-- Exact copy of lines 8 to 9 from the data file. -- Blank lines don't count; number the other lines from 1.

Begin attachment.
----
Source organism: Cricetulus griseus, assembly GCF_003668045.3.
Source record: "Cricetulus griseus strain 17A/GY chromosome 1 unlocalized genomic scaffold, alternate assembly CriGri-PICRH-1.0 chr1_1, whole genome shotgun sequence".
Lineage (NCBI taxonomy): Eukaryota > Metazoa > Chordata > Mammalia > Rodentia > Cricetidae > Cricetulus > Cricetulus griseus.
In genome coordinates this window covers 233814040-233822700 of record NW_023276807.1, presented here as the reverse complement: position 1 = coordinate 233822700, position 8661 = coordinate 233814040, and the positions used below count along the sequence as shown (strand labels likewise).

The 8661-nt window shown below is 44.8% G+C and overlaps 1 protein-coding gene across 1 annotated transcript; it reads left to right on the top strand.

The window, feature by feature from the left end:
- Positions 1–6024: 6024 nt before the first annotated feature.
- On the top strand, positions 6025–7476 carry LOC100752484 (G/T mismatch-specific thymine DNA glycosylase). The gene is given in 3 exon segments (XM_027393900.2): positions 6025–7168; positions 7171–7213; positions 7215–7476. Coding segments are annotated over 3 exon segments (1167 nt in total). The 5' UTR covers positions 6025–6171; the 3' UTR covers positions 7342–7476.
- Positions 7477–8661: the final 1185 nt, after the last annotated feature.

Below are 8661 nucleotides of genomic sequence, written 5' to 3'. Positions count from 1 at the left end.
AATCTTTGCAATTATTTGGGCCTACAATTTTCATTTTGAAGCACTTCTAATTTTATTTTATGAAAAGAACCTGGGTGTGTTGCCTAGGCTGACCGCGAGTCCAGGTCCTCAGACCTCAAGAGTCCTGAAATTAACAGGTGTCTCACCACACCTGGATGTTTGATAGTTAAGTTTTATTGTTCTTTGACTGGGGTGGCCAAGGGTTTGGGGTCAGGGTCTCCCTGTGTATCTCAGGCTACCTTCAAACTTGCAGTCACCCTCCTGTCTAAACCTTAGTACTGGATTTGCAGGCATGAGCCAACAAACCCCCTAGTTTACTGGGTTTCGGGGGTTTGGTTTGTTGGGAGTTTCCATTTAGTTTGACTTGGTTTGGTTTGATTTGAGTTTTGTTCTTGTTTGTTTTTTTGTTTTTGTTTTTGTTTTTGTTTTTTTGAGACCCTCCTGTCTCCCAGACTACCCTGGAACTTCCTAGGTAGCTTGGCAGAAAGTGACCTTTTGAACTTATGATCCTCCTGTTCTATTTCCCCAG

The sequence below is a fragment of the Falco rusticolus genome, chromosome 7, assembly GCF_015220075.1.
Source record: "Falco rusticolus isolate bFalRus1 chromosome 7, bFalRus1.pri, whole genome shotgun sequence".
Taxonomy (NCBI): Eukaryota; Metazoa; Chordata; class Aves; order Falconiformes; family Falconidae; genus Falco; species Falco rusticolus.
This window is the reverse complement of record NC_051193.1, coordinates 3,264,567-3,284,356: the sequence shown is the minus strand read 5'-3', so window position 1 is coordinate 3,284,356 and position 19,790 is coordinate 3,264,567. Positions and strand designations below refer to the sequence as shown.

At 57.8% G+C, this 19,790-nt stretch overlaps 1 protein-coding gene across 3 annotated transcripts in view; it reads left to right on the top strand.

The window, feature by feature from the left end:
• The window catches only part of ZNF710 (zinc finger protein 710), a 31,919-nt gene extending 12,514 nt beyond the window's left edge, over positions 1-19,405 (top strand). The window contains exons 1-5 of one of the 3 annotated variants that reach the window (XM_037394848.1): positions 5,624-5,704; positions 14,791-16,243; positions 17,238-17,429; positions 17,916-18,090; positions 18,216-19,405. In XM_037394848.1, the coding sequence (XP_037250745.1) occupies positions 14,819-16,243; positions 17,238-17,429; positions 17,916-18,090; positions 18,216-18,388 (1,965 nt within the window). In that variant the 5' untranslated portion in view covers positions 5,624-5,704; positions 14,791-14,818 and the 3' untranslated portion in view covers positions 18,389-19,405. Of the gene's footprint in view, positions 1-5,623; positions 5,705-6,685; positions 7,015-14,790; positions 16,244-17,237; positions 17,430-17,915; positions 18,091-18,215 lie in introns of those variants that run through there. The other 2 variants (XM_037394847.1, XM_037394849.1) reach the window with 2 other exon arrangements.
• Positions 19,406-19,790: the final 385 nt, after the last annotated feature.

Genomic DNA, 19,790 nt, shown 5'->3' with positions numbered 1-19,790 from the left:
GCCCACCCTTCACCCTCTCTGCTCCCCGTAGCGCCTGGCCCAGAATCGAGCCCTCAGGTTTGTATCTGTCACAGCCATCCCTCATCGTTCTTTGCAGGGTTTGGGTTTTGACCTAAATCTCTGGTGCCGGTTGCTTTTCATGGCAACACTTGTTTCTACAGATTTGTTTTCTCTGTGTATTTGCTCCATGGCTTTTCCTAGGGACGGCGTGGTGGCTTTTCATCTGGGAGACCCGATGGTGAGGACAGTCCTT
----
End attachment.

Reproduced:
- On the top strand, positions 6025–7476 carry LOC100752484 (G/T mismatch-specific thymine DNA glycosylase). The gene is given in 3 exon segments (XM_027393900.2): positions 6025–7168; positions 7171–7213; positions 7215–7476. Coding segments are annotated over 3 exon segments (1167 nt in total). The 5' UTR covers positions 6025–6171; the 3' UTR covers positions 7342–7476.
- Positions 7477–8661: the final 1185 nt, after the last annotated feature.